I am proud to be a hindu. With pride I let people know that I do not eat beef as it's against my belief and culture. I want to learn more about our culture. I want to be able to teach young hindus the way my grand father used to.

In this material world. it is very dificult to acquire spiritual knowledge as we all seem to be racing for wealth. No complaints though as we all need to make sure that our loved ones are catered for. We have the responsibility to look after those that depend on us.
However in our desire to achieve status, wealth and power we are all failing ourselves as Hindus,as achievement and success are desires. Just like material gain! Where do we draw the line?

How much I wished my grand-father was still here.


#57030 - 04/26/04 05:10 PM Re: Being a Hindu outside India.
Americanhindu Offline

Registered: 06/16/02
Posts: 3559
Thosw Indian heritaged HIndus who live in USA are actually living in a neo-mesopotemia only. It is a cultural calamity out here! Christians and muslims trying to push their religion in many number of ways now, more than ever. USCONS is not respected by these groups at all.
I love hinduism the best. MAY Almighty BRAHMAN bless you all every day!

#57031 - 06/13/04 09:27 PM Re: Being a Hindu outside India.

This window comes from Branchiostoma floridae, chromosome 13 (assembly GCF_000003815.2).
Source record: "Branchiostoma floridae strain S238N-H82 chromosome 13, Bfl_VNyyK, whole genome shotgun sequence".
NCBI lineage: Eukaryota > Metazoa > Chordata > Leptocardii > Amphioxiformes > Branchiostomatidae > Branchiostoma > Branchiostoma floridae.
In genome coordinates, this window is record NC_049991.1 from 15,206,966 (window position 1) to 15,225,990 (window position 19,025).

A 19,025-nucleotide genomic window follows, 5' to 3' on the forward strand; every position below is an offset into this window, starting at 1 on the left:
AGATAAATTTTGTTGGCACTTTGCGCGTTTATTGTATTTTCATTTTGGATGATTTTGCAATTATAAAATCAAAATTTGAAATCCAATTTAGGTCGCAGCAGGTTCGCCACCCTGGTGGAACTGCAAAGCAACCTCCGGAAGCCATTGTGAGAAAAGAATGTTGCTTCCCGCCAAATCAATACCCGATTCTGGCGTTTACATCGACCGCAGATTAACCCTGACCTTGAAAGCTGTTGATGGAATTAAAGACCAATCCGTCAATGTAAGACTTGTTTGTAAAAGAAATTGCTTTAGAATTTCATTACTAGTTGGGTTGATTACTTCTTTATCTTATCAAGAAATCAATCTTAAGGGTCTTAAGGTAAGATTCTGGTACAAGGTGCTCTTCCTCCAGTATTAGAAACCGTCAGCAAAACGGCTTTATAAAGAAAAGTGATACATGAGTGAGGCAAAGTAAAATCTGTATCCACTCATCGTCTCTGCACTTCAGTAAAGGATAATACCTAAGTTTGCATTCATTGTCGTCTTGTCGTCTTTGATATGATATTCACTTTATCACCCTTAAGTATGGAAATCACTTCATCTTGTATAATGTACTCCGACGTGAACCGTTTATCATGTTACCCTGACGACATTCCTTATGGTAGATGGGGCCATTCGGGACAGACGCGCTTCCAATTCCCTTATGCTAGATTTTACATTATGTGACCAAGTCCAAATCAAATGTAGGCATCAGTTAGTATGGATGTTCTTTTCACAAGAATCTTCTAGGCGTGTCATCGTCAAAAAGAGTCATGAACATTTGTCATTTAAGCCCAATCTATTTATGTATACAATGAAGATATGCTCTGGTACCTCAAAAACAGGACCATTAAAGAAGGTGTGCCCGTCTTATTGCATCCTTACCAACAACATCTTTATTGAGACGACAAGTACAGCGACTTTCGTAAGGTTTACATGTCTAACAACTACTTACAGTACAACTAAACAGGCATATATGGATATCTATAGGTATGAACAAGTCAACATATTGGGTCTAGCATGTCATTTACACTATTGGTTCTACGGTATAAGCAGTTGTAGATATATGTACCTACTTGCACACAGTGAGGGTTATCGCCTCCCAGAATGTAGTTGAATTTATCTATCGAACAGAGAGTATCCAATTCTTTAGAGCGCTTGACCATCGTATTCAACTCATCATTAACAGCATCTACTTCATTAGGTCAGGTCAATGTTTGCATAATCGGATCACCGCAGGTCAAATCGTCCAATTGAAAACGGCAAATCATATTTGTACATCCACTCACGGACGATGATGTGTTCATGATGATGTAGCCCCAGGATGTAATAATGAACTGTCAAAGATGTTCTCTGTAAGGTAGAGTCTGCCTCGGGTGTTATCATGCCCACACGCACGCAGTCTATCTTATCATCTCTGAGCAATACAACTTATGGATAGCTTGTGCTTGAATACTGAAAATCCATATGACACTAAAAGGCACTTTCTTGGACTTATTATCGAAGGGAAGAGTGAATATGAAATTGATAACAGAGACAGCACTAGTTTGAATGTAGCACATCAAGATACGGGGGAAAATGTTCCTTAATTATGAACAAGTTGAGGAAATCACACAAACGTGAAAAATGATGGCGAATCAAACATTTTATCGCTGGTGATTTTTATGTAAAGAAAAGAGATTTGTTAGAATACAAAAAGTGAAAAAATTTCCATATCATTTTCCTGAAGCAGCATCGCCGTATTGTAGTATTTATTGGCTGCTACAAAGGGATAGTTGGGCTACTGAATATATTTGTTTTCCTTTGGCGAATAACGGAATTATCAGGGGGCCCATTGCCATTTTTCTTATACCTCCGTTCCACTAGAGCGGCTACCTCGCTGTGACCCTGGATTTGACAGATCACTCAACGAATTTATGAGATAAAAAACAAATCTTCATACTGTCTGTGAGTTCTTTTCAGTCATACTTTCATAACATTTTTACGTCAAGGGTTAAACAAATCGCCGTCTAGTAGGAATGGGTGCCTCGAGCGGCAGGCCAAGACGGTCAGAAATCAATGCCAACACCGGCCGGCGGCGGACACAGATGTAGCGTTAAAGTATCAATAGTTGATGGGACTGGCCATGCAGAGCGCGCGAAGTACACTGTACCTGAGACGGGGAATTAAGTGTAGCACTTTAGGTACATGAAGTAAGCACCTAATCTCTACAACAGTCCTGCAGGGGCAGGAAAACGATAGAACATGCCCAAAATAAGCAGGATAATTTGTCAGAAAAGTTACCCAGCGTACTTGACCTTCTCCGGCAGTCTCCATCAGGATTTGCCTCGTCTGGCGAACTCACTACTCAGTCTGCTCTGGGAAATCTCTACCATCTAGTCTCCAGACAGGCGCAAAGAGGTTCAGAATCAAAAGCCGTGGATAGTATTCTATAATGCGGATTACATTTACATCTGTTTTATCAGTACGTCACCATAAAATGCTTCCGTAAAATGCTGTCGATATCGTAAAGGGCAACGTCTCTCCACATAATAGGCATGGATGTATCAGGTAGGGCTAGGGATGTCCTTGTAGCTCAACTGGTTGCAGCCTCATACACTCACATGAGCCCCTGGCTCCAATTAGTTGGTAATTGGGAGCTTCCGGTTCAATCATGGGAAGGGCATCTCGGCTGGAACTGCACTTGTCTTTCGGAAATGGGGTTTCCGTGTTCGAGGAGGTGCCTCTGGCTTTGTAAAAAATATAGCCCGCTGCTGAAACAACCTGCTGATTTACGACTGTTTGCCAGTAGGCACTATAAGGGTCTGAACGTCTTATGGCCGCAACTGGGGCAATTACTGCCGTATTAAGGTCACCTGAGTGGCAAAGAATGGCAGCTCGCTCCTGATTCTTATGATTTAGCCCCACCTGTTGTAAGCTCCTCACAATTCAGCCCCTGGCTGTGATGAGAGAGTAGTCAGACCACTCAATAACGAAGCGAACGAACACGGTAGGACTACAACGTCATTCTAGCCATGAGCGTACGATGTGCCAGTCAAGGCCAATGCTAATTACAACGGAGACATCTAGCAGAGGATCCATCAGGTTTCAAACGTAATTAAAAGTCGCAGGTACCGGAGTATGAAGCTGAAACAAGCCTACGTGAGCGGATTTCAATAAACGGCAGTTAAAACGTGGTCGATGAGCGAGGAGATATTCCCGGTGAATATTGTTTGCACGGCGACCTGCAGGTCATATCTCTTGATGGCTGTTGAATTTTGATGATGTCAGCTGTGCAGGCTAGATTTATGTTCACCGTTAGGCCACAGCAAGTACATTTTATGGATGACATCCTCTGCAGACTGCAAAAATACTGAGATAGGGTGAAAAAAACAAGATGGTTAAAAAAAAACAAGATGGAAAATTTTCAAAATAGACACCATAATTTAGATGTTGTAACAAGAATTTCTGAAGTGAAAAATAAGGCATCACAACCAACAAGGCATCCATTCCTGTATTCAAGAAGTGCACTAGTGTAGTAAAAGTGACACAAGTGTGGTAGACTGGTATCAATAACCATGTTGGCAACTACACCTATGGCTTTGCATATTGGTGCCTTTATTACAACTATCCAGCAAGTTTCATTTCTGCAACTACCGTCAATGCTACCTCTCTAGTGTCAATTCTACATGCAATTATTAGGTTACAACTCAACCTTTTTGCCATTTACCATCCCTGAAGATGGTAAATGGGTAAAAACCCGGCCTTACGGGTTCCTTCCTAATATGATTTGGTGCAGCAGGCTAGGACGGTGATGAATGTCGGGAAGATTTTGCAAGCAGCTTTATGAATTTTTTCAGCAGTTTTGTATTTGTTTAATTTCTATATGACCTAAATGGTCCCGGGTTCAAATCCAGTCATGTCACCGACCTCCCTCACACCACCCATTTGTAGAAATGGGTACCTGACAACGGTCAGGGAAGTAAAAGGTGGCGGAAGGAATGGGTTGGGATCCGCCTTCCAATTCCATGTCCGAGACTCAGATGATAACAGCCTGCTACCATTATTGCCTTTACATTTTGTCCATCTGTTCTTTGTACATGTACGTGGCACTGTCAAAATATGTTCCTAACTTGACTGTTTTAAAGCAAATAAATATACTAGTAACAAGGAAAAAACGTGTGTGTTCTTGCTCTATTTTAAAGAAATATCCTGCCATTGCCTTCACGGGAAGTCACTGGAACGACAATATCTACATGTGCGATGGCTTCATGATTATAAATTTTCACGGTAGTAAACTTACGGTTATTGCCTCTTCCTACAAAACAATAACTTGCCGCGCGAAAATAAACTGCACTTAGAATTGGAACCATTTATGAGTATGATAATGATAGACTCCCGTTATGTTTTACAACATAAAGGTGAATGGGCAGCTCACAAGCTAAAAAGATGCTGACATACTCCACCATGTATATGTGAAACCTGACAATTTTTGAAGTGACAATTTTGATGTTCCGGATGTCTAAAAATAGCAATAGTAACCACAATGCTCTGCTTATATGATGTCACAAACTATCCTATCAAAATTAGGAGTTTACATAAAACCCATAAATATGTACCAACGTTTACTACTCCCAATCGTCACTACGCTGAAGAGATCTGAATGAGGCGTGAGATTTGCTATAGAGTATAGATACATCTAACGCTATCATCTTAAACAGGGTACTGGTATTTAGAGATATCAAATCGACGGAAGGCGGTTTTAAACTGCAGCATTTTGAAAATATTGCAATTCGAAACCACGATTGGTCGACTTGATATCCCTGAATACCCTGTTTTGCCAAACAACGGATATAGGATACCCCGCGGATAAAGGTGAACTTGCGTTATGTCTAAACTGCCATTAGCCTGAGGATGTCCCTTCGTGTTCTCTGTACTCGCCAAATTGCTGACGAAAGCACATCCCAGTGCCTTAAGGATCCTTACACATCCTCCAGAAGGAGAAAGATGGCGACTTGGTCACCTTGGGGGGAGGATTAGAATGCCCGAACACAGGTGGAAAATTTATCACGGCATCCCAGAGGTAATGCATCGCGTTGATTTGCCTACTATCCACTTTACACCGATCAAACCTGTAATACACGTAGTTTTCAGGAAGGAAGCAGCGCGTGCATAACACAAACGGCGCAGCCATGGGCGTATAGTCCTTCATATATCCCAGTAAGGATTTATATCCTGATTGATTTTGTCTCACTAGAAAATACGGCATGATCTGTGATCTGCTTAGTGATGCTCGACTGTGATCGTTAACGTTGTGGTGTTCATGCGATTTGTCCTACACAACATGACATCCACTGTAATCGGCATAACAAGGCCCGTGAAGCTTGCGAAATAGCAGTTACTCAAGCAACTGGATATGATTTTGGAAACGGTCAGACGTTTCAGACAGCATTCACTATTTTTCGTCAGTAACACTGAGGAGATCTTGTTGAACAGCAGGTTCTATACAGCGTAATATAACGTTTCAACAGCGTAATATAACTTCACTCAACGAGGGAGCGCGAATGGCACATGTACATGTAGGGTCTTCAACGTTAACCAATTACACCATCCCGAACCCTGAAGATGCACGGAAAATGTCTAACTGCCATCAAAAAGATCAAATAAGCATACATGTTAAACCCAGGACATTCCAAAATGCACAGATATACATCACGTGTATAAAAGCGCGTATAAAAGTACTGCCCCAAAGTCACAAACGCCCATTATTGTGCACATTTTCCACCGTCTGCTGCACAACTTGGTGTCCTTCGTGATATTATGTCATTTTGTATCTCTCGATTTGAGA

kalpesh Offline

Registered: 09/22/01
Posts: 22
Loc: South Africa

I must say, that most Hindus in SA does not know a single thing wrt Vedas, Upanishads etc...

The only thing that associate them to hinduism is posh movies like Kabhi kushi etc...

Hey not all south africans are in the dark ages. Some of us know what the vedas are !!!!!!!!

Admittedly the majority of Hindus are losing their faith and Hindu/Indian identity seems to be confined to fancy-dress@weddings, food, fireworks@diwali. But my cousins from India, on a recent visit, told us South African Indians are more Indian than India-Indians.
~~~~~~~~~~~~~~~~~~~~~~~~~~~~~~~~~~ sarve bhavantuh sukhinah om shantih shanti shanti ~~~~~~~~~~~~~~~~~~~~~~~~~~~~~~~~~~ Jai shri krishna =:-)|\ |/

#57032 - 11/25/04 09:11 AM Re: Being a Hindu outside India.